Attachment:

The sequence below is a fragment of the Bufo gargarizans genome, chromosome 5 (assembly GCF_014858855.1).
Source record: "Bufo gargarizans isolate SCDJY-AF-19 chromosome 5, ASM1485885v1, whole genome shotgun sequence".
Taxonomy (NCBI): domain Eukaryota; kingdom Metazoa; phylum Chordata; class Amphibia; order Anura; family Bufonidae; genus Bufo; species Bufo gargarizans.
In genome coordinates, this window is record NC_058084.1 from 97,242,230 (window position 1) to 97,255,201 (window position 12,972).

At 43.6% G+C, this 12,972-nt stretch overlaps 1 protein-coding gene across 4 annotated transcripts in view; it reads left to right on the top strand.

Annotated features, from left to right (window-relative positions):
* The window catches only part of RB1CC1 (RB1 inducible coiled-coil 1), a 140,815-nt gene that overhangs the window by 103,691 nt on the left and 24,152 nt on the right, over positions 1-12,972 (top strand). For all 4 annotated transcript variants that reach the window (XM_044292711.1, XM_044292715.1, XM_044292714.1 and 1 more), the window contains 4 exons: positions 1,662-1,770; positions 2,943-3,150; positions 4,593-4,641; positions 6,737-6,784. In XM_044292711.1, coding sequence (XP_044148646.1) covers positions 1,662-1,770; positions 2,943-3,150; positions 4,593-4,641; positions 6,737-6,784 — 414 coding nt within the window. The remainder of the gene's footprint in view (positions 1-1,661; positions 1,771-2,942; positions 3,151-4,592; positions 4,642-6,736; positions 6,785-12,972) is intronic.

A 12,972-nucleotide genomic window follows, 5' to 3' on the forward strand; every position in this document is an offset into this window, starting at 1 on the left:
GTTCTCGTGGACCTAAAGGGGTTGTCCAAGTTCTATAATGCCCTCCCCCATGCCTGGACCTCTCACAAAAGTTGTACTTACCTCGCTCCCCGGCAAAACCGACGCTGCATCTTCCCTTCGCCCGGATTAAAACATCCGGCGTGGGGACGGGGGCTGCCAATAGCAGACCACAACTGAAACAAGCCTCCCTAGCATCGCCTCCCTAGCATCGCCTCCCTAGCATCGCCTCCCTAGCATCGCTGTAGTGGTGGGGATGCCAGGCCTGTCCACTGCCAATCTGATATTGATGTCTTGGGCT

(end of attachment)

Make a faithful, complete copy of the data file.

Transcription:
The sequence below is a fragment of the Bufo gargarizans genome, chromosome 5 (assembly GCF_014858855.1).
Source record: "Bufo gargarizans isolate SCDJY-AF-19 chromosome 5, ASM1485885v1, whole genome shotgun sequence".
Taxonomy (NCBI): domain Eukaryota; kingdom Metazoa; phylum Chordata; class Amphibia; order Anura; family Bufonidae; genus Bufo; species Bufo gargarizans.
In genome coordinates, this window is record NC_058084.1 from 97,242,230 (window position 1) to 97,255,201 (window position 12,972).

At 43.6% G+C, this 12,972-nt stretch overlaps 1 protein-coding gene across 4 annotated transcripts in view; it reads left to right on the top strand.

Annotated features, from left to right (window-relative positions):
* The window catches only part of RB1CC1 (RB1 inducible coiled-coil 1), a 140,815-nt gene that overhangs the window by 103,691 nt on the left and 24,152 nt on the right, over positions 1-12,972 (top strand). For all 4 annotated transcript variants that reach the window (XM_044292711.1, XM_044292715.1, XM_044292714.1 and 1 more), the window contains 4 exons: positions 1,662-1,770; positions 2,943-3,150; positions 4,593-4,641; positions 6,737-6,784. In XM_044292711.1, coding sequence (XP_044148646.1) covers positions 1,662-1,770; positions 2,943-3,150; positions 4,593-4,641; positions 6,737-6,784 — 414 coding nt within the window. The remainder of the gene's footprint in view (positions 1-1,661; positions 1,771-2,942; positions 3,151-4,592; positions 4,642-6,736; positions 6,785-12,972) is intronic.

A 12,972-nucleotide genomic window follows, 5' to 3' on the forward strand; every position in this document is an offset into this window, starting at 1 on the left:
GTTCTCGTGGACCTAAAGGGGTTGTCCAAGTTCTATAATGCCCTCCCCCATGCCTGGACCTCTCACAAAAGTTGTACTTACCTCGCTCCCCGGCAAAACCGACGCTGCATCTTCCCTTCGCCCGGATTAAAACATCCGGCGTGGGGACGGGGGCTGCCAATAGCAGACCACAACTGAAACAAGCCTCCCTAGCATCGCCTCCCTAGCATCGCCTCCCTAGCATCGCCTCCCTAGCATCGCTGTAGTGGTGGGGATGCCAGGCCTGTCCACTGCCAATCTGATATTGATGTCTTGGGCT